Digital screen time on the increase

Leisure time is a zero-sum game. People only have a limited amount of leisure time each day. In 2017 it was an average of 5 hours, 14 minutes per day.

The vast majority of leisure time is spent watching television and on digital screens. The more time people spend engaged on their digital screens as their primary activities, the less time they have to travel to and from and attend different types of leisure venues, such as community leisure venues (CLVs) and its subcategory of FECs. In fact, in 2017, Americans on average only spent 9 minutes a day for travel and attendance at all types of entertainment, arts and sporting event venues.

Over time, Americans have increased their digital screen time and decreased the time they spend attending entertainment and art venues.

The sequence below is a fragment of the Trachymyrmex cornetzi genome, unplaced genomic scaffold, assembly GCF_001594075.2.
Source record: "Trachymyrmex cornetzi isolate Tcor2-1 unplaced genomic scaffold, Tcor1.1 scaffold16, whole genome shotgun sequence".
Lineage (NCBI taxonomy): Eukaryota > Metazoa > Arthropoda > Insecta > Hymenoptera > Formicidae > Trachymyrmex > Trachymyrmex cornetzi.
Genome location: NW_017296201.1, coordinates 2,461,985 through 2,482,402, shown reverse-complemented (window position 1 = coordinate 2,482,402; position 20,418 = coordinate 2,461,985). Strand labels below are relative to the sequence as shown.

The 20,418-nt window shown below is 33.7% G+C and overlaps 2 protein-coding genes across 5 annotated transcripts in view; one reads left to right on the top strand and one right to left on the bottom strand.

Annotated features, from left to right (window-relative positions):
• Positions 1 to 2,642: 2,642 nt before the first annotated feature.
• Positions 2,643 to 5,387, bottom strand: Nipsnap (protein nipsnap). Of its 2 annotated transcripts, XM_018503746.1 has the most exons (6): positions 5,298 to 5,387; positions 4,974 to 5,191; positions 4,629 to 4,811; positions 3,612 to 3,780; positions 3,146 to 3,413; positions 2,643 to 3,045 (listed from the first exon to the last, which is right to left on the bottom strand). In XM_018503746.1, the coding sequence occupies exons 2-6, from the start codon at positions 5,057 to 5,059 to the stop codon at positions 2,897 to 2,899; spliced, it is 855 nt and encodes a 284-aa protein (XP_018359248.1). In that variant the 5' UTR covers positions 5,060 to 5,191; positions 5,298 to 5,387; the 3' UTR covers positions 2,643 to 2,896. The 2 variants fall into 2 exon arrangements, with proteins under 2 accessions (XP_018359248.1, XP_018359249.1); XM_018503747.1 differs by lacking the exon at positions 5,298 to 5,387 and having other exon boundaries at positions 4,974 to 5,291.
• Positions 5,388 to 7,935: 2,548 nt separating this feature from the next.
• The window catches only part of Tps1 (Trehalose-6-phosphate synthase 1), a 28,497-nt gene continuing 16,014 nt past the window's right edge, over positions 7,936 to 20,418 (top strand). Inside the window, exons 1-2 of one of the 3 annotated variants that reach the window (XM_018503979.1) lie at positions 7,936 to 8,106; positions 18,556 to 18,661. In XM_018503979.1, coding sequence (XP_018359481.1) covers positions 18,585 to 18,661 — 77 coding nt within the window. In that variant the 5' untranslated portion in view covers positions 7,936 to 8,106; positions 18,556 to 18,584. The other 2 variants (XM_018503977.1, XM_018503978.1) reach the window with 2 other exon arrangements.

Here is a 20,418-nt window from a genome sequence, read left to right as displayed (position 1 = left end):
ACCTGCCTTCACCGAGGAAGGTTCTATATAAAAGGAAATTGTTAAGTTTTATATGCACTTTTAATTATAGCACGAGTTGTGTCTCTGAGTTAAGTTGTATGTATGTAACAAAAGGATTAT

The time spent on digital media has increased by more than one-half hour (38 minutes) since 2017 (time includes time while multitasking). Most of the increase is time watching television, followed by time on apps and the Web on smartphones.

When we look at time spent by generation, there is some good news. The older generations are spending the most time on their screens. Millennials, the prime target market for most types of CLVs and FECs, spend less time on all their screens than older adults. And the primary reason is they spend less time sitting on their sofas watching TV, contrary to the impression some reporting gives us that they are the big bingers on Netflix and other steaming services.

Regardless of that good news, the digital screen has become one of the major competitors to out-of-home leisure experiences, including visiting CLVs and FECs.